Sexology refers to the scientific study of human sexuality and its goal is to classify human sexual behavior. It considers sexual activity a natural biological phenomenon and thus decouples sex from moral and religious authority. It views sexuality through the prism of science. However, the status of sexology as true science has been questioned frequently because of its constantly changing methodologies and overlapping disciplines.
The modern concept of sexology has to be distinguished from the older concept of erotology. Erotological writings like Vatsayana's Kama Sutra and its Western counterparts guide the reader to subjective experiences, while sexological writings focus on the objective insight. The scientific study of sex and sexuality can be traced back to the classical Greek period when Hippocrates, Plato and Aristotle are considered to be the forefathers of sexual research because they offered the first elaborate theories regarding sexuality issues. In Rome, Greek physicians such as Soranus and Galen further advanced and systematized ancient sexual knowledge, which later motivated Islamic scholars to examine sexual questions.
However, the rise of sexology as a separate science occurred in the late 19th century in the disciplines of psychoanalysis and anthropological research. The development of sexology is closely linked to the major cultural movements of modernity such as the rise of a sexual liberalism that opposed Victorian morality, asserted heterosexual female desire and challenged gender roles. The rise of sexology in Europe around the turn of the 20th century was indirectly triggered by the criminalization of prostitution and the transmission of venereal diseases in urban areas. The eugenics movement, which sought to enhance breeding in order to improve the species, is also believed to be responsible for the rise of sexology.
The new concept of a science of sexuality was proposed by the dermatologist Iwan Bloch (1872-1922) who also coined a new term for it - sexualwissenschaft or sexology. Bloch founded the first professional sexology association in 1913 in Berlin. Six years later, Magnus Hirschfeld (1868-1935) founded the first sexological institute which had an important archive and library. Hirschfeld and Havelock Ellis (1859-1939) are regarded as the most prominent figures of early sexology, even though the works of Bloch, Sigmund Freud (1856-1939), Albert Moll (1862-1939) and Max Marcuse (1877-1963) were deemed to be highly influential. The seven-volume Studies in the Psychology of Sex, written by Ellis and published in 1940, addressed a wide range of sexual behaviors. Hirschfeld's best-known texts are Transvesitten, published in 1941, in which he coined the term transvestism and Sexual Pathology: A Study of Derangements of the Sexual Instincts (1940).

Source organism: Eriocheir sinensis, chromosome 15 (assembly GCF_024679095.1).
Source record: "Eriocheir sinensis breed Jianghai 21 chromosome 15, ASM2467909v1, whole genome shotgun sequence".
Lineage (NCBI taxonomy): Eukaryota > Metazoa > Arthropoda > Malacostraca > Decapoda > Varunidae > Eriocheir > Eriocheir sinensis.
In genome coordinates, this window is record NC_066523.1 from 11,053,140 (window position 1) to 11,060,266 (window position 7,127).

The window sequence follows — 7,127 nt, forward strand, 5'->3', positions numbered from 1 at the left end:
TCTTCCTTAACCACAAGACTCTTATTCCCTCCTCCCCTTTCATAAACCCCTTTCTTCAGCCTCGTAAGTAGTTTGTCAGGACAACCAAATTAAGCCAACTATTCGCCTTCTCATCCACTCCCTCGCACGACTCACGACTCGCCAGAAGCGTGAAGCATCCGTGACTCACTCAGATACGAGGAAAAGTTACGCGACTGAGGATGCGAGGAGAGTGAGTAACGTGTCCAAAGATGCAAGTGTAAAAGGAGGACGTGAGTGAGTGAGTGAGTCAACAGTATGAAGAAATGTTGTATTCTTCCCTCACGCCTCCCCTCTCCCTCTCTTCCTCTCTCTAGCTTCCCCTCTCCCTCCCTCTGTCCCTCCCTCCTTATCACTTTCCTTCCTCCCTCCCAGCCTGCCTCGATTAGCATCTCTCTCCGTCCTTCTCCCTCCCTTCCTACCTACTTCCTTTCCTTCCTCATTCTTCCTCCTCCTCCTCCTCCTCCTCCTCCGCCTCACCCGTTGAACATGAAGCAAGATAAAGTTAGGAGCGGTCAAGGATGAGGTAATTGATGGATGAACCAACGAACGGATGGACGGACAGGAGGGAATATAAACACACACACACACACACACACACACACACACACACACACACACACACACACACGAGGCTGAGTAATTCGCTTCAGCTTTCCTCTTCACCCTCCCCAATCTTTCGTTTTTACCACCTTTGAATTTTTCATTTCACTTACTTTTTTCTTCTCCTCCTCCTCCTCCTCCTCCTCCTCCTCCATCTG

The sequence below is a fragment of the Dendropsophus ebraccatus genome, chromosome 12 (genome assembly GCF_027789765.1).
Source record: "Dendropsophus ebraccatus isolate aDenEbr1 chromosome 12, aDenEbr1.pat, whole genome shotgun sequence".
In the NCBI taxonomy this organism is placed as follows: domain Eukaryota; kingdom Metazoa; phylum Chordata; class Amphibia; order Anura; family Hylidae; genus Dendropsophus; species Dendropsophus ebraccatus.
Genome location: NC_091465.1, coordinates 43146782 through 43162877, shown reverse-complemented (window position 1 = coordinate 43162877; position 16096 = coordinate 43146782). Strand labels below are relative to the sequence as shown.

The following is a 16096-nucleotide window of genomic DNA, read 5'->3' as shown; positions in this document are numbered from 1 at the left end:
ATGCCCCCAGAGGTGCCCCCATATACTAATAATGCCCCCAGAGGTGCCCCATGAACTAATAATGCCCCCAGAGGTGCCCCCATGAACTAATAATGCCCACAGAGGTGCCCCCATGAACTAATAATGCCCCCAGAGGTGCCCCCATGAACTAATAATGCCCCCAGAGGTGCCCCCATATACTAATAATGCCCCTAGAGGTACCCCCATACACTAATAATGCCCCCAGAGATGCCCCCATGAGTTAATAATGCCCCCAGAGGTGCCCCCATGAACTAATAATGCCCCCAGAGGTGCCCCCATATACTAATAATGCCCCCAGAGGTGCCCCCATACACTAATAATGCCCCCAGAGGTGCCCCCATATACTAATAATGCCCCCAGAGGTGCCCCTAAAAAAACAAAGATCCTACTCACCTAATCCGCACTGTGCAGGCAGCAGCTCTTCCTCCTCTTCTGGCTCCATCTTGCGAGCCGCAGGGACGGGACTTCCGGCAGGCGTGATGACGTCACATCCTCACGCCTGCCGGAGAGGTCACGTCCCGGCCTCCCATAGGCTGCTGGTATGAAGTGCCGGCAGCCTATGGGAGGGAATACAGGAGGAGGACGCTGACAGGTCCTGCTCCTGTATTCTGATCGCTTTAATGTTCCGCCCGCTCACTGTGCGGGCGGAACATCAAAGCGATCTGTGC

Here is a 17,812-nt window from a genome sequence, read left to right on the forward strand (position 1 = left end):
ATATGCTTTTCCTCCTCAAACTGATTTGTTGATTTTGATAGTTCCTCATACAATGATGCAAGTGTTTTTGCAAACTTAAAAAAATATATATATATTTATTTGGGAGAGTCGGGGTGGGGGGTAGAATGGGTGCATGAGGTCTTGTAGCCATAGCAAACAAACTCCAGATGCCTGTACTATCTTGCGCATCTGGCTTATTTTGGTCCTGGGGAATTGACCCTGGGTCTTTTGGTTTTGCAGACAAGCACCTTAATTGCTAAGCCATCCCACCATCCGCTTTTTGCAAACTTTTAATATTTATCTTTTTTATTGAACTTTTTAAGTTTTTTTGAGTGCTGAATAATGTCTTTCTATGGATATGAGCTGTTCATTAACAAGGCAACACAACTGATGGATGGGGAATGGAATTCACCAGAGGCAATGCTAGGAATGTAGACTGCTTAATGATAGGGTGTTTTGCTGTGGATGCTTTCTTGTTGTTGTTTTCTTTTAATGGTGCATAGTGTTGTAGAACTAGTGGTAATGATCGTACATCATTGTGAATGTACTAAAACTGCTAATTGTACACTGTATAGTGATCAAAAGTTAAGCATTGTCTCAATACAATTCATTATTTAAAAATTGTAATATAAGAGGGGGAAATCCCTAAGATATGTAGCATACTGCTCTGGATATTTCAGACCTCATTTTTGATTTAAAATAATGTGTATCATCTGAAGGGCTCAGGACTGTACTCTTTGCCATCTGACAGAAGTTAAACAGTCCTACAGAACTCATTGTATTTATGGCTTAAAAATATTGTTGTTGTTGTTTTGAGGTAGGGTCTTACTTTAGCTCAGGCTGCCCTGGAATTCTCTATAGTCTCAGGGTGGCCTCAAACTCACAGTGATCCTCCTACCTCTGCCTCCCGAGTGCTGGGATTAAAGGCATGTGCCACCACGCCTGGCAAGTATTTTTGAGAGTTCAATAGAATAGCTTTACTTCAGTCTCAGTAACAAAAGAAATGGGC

Alfred C. Kinsey (1894-1956) helped the science of sexuality become popular in the late 1940s by conducting detailed interviews with more than 18,000 people about their sexual practices and experiences. Kinsey, with his training and experience as a zoologist, was well suited for the task of taking a large-scale, strictly empirical survey of actual sexual behavior in the United States. His findings, which appeared in Sexual Behavior in the Human Male (1948) and Sexual Behavior in the Human Female (1953), caused a major debate on the American views of sexual practice. Other prominent sexologists of the second half of the 20th century include William Masters, Virginia Johnson, John Gagnon, William Simon and Helen Singer Kaplan.
Critics of sexology argue that it has many problems, ranging from its fractured nature and subject matter, which often causes offence. In addition, sexologists have complained that their work is described as "laughable" or "perverted." Kinsey faced difficulties in obtaining funding for his research during McCarthyism from the late 1940s to the late 1950s, showing how changing political and cultural attitudes towards sex can hamper research. Sexology is often criticized for overestimating the importance of scientific objectivity and for its strong reliance on its ties to the medical community.
Sexologists have also been accused of being unable to provide an explanation for the social and cultural forces at work in the construction of sex, gender and sexuality. Feminists, gays, lesbians, bisexuals and transgender groups and scholars have contested the biological determinism advocated by some sexologists. These groups claim that sexual and gender variations should be viewed as a social formation rather than as individual defects.